Bush Backs Down on Homes Bill

WASHINGTON -- President George W. Bush dropped his opposition Wednesday to legislation aiming to calm the chaotic U.S. housing market despite his objections to a $3.9 billion provision. The House of Representatives was expected to vote on the bill Wednesday, and it could become law as early as this week.

Under the bill, the government would help struggling homeowners get new, cheaper loans and would be allowed to offer mortgage giants Fannie Mae and Freddie Mac a cash infusion.

The Bush administration and lawmakers in both parties teamed to negotiate the measure, which pairs Democrats' top priorities -- federal help for homeowners facing foreclosure and $3.9 billion for neighborhoods hit hardest by the housing crisis -- with Republicans' goal of reining in mortgage giants Fannie Mae and Freddie Mac while reassuring financial markets of their stability.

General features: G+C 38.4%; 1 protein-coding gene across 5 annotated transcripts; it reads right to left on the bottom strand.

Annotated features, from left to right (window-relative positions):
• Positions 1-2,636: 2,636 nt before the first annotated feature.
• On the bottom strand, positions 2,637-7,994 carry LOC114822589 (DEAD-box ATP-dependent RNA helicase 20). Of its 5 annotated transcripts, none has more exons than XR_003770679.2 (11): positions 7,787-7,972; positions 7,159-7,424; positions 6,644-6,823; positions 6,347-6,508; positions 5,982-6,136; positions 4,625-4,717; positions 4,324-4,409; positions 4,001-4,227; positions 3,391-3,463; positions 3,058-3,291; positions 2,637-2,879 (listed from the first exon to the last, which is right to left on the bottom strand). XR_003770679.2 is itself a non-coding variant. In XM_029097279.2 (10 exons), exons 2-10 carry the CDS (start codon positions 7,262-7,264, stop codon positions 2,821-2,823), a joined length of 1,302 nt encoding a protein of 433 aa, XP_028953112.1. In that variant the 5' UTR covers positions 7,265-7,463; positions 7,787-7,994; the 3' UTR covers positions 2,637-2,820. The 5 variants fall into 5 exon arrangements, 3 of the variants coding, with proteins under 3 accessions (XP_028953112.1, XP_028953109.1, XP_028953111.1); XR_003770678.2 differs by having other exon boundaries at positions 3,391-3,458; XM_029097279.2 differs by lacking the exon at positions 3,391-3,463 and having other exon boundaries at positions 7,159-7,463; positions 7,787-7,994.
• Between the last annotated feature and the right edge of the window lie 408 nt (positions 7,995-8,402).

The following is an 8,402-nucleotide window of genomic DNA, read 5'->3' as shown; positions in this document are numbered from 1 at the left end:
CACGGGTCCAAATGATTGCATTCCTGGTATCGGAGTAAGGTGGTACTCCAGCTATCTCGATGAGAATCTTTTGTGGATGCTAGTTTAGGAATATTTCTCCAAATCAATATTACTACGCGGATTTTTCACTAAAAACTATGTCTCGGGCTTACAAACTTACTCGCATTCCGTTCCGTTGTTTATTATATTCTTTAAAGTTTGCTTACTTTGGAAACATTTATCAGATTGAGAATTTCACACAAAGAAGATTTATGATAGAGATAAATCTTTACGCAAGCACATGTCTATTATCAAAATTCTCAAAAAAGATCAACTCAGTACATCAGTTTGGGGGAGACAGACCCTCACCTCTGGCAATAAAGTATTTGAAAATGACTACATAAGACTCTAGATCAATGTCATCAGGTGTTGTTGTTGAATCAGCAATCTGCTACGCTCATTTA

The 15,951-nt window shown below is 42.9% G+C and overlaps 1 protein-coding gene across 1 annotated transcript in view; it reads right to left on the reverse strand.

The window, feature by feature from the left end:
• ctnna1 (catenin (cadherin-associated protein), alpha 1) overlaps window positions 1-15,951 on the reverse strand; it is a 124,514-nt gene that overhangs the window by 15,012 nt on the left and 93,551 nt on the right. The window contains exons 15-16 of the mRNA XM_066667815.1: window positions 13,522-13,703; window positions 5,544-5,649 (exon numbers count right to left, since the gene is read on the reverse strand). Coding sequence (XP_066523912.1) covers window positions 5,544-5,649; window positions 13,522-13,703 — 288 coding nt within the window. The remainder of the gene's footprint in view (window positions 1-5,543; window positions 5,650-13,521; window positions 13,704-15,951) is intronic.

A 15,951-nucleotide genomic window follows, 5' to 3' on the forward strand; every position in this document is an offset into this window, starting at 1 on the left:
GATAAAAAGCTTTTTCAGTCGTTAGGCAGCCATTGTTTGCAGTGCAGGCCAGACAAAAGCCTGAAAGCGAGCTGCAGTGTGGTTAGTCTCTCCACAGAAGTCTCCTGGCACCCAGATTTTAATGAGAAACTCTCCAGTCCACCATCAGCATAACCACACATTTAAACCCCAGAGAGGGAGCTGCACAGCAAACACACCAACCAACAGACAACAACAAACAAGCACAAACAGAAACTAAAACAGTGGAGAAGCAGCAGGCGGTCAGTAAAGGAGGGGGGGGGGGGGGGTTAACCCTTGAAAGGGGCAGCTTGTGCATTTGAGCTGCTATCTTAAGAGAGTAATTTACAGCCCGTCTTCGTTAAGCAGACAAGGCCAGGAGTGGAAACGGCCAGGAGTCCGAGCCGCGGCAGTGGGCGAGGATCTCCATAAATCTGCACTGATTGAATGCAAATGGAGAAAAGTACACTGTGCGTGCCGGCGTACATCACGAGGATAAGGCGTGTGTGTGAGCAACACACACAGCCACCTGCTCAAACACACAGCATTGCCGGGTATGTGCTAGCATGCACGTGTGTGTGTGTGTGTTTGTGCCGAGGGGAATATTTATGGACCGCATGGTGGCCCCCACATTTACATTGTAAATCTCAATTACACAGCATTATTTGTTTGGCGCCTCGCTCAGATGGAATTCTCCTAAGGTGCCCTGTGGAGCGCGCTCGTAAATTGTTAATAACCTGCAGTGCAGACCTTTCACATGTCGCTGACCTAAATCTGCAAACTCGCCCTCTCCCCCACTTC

Bush had objected to the $3.9 billion provision in the measure, saying that it was aimed at helping bankers and lenders, not homeowners who are in trouble.

It hands the Treasury Department the power to extend the government-sponsored mortgage companies an unlimited line of credit and buy an unspecified amount of their stock, if necessary, to prop up Fannie Mae and Freddie Mac, two companies chartered by Congress. The two companies back or own $5 trillion in U.S. mortgages -- nearly half the nation's total.